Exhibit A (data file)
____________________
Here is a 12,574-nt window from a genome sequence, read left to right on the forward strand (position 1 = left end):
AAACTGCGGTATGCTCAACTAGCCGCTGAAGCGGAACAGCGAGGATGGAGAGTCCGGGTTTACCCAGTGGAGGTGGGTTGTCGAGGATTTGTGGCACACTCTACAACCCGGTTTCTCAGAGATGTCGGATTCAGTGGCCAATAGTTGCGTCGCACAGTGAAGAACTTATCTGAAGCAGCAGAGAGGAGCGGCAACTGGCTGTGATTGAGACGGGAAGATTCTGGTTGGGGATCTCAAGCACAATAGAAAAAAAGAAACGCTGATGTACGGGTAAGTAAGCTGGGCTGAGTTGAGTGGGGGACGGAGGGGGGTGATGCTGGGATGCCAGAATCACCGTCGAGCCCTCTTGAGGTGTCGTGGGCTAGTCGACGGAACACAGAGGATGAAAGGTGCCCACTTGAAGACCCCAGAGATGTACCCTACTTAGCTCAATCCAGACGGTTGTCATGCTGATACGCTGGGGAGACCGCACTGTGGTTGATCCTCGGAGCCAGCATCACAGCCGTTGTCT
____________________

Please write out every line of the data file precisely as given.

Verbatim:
Here is a 12,574-nt window from a genome sequence, read left to right on the forward strand (position 1 = left end):
AAACTGCGGTATGCTCAACTAGCCGCTGAAGCGGAACAGCGAGGATGGAGAGTCCGGGTTTACCCAGTGGAGGTGGGTTGTCGAGGATTTGTGGCACACTCTACAACCCGGTTTCTCAGAGATGTCGGATTCAGTGGCCAATAGTTGCGTCGCACAGTGAAGAACTTATCTGAAGCAGCAGAGAGGAGCGGCAACTGGCTGTGATTGAGACGGGAAGATTCTGGTTGGGGATCTCAAGCACAATAGAAAAAAAGAAACGCTGATGTACGGGTAAGTAAGCTGGGCTGAGTTGAGTGGGGGACGGAGGGGGGTGATGCTGGGATGCCAGAATCACCGTCGAGCCCTCTTGAGGTGTCGTGGGCTAGTCGACGGAACACAGAGGATGAAAGGTGCCCACTTGAAGACCCCAGAGATGTACCCTACTTAGCTCAATCCAGACGGTTGTCATGCTGATACGCTGGGGAGACCGCACTGTGGTTGATCCTCGGAGCCAGCATCACAGCCGTTGTCT